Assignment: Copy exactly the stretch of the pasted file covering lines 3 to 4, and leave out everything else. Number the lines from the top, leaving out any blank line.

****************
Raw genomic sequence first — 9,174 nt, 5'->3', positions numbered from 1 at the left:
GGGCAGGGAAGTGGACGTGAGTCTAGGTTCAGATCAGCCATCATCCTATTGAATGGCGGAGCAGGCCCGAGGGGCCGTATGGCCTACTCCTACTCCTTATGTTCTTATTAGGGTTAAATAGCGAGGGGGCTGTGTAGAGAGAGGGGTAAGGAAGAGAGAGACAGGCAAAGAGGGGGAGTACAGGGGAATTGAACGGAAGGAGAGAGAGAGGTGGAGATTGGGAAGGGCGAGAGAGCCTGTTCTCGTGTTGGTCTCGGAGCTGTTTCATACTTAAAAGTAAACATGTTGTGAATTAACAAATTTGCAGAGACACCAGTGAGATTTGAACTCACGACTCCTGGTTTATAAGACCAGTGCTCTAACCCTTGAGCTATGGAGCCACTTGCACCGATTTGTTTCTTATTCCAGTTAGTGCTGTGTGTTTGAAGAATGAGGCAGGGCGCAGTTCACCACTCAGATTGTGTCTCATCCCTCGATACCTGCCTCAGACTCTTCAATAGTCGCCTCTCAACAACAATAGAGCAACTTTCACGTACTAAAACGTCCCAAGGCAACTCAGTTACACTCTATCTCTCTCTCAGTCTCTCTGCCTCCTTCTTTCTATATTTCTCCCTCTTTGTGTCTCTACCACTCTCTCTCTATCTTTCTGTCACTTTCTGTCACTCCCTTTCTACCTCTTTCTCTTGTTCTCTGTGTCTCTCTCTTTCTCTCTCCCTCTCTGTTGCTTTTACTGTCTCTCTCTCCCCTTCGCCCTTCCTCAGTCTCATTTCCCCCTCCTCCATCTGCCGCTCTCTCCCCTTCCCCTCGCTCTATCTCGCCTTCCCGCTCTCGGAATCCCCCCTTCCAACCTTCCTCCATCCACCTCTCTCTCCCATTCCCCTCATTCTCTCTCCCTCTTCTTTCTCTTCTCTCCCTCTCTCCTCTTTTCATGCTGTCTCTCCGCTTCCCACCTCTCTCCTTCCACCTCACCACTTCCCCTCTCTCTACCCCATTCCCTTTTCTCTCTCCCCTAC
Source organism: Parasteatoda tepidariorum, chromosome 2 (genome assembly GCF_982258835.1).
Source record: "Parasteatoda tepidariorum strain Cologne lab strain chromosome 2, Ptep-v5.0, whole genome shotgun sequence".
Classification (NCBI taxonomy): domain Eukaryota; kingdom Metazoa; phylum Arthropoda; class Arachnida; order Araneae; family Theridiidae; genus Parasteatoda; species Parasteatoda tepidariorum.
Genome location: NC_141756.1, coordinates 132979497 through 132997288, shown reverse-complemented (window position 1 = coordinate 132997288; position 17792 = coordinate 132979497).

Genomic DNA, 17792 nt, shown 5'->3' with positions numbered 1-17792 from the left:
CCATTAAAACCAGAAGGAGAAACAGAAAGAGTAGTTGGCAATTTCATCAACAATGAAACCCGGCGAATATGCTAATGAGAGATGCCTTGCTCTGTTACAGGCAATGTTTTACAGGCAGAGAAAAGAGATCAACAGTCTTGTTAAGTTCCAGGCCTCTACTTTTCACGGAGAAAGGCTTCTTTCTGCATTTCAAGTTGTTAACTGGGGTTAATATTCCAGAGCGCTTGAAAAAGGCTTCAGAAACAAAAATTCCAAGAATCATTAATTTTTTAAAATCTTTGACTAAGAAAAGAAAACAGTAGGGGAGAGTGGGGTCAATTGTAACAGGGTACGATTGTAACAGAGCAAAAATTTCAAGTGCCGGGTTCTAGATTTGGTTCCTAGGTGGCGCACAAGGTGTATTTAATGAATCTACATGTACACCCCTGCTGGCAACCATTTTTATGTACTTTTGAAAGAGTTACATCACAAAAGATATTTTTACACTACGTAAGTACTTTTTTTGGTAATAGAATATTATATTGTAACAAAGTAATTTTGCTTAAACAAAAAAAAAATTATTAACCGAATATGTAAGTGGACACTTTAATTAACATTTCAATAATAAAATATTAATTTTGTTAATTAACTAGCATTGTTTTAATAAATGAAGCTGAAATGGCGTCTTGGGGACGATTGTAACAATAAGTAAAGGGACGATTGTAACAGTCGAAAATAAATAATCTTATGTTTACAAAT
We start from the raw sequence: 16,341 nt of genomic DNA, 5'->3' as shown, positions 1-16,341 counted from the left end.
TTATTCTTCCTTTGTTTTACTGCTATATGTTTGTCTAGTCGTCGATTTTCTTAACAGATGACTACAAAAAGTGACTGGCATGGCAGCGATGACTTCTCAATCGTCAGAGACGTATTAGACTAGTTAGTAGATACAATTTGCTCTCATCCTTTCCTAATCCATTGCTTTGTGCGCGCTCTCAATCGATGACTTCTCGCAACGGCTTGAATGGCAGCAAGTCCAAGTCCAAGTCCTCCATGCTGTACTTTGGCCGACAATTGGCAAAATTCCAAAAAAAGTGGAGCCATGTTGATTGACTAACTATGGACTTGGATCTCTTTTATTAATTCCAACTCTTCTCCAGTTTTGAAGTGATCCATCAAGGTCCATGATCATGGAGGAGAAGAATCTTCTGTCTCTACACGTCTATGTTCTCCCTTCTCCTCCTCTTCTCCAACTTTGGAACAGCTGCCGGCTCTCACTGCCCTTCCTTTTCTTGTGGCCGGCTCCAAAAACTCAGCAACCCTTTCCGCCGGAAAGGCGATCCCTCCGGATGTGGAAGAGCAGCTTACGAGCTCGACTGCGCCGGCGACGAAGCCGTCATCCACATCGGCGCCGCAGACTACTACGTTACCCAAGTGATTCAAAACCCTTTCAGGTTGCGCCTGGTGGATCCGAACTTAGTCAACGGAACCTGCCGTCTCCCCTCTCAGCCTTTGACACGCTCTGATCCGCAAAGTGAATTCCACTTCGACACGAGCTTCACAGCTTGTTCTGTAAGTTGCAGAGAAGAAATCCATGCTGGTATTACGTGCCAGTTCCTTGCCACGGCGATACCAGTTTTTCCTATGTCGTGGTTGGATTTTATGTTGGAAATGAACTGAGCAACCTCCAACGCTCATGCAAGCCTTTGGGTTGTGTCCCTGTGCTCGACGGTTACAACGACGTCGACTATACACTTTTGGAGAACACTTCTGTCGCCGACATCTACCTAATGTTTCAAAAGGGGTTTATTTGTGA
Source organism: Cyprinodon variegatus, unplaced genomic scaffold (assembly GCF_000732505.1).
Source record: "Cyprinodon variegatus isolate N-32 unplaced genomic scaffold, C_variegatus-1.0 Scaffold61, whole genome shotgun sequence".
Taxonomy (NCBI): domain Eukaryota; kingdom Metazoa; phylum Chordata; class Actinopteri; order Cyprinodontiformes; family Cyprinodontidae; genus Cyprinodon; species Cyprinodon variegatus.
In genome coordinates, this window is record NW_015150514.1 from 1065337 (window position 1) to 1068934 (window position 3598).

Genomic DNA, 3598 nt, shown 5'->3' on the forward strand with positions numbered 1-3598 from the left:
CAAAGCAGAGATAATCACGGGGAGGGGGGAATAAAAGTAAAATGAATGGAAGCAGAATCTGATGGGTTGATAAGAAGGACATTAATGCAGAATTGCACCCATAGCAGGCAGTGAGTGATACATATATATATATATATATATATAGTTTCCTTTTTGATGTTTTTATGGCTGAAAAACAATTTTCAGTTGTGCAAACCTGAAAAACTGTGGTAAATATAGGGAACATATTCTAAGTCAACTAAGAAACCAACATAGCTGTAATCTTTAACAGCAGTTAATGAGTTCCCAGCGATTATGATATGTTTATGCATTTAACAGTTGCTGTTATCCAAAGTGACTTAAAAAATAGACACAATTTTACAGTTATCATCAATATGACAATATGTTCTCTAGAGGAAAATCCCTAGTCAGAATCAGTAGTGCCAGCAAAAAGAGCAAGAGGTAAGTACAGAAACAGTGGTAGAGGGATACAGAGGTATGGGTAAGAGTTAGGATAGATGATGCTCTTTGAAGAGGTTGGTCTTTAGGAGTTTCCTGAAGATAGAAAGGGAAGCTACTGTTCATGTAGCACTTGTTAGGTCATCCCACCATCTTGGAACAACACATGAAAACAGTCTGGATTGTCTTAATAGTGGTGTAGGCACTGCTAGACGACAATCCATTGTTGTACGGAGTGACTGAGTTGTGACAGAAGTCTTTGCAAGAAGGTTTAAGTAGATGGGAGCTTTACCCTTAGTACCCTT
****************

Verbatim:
Source organism: Parasteatoda tepidariorum, chromosome 2 (genome assembly GCF_982258835.1).
Source record: "Parasteatoda tepidariorum strain Cologne lab strain chromosome 2, Ptep-v5.0, whole genome shotgun sequence".